8:09 PM Report
A long leg of preparing for dragging out the Christmas decorations has been achieved. It was laid out very simply in my mind--find an appropriate corner, clear the approved corner of its denizens in a large enough radius to at least stuff the tree into, and reassemble them in another part of the house.
I disassembled a cheap table, cleared my desk of unread mail and business cards, neatened and dusted, shoved a turntable onto the desk, cleared a bookcase of comics and J.R.R. Tolkien literature, moved said bookcase over to where the small table once was, put all the books back while resisting the urge to flip through Marvel Zombies, arranged the various doohickies and pictures that sit on such flat surfaces, and am now sitting down to look at my freshly cleared floor in all its glory.
11:00 PM Report
I forced myself to stop playing Harvest Moon and faced the closet.
I dragged our fluffy green friend out of that mess and began the process of setting it up.
In swooped a vulture.
That is Beckett, the Fat Cat. Beckett is by far the sweetest of the three, often picked on and easily mislead into mischief by the other two. I eyed him with suspicion, but I remembered my vow--I would not discipline the cats.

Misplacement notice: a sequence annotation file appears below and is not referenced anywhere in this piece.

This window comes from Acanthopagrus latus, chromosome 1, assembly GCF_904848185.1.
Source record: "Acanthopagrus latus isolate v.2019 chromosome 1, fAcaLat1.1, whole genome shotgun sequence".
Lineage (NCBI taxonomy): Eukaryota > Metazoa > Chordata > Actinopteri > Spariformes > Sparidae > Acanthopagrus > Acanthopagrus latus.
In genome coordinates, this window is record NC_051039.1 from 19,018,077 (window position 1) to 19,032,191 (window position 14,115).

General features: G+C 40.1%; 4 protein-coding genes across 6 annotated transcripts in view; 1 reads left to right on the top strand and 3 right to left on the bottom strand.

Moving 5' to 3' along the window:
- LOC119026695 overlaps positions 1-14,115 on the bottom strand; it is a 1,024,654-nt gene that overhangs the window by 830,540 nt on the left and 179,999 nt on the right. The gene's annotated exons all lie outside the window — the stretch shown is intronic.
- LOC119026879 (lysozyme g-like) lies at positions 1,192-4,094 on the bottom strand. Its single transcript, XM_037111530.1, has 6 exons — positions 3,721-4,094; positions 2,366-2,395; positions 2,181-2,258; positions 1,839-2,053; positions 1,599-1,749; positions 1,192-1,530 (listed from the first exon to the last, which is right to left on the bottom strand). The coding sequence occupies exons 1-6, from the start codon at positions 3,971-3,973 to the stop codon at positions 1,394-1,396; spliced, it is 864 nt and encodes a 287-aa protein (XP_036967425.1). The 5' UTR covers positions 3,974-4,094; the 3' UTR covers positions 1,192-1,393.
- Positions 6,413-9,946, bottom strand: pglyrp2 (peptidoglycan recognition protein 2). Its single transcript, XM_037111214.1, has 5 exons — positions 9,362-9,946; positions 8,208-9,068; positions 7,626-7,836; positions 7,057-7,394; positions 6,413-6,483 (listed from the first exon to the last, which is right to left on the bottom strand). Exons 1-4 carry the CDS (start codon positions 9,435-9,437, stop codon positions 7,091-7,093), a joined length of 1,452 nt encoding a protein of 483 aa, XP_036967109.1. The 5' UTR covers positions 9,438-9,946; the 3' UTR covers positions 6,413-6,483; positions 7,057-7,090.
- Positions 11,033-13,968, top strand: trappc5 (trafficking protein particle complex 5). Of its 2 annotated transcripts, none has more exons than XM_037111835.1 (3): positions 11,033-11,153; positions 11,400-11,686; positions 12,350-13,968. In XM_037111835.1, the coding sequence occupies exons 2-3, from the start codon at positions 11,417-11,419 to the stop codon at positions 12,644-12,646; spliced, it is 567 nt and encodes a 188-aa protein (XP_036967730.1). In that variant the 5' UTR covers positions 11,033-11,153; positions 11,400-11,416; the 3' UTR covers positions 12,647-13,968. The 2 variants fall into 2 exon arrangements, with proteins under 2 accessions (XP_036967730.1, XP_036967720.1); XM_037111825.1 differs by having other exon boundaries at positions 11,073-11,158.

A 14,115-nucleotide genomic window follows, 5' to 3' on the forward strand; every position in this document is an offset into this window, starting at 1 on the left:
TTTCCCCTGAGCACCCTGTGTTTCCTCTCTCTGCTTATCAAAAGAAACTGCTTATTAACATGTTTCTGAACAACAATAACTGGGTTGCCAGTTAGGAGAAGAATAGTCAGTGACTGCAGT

But then came the other two. Marlowe, the White Cat, and Shakespeare, the White Cat's Crony.
They just look like they're waiting to whack you.
No matter. I plodded along with my tree creation, crooning over the despairing state of the droopy limbs and spending extra time froofing it up. A little extra elbow grease can turn a dilapidated anything into looking like you give a damn, and I live by that motto.
I attached the tree to the wall like so:
And this is what it looks like now:
As an added precaution, I will be going around the tree with my citrus Febreeze. I don't think it does anything other than make me feel better about things. But I'll note any differences.
Thus far, the tree is Cat Castle. They have played and tussled and even climbed the middle all the way up. The tree wobbled dangerously, but the hooks and yarn held fast.
11:52 PM Report
Marlowe and Shakespeare left the scene and went to flop on the bed. Beckett curled up beneath the boughs for about fifteen extra minutes, emphasizing who was boss, then left and joined me on the couch.
I don't believe it. It can't be that easy.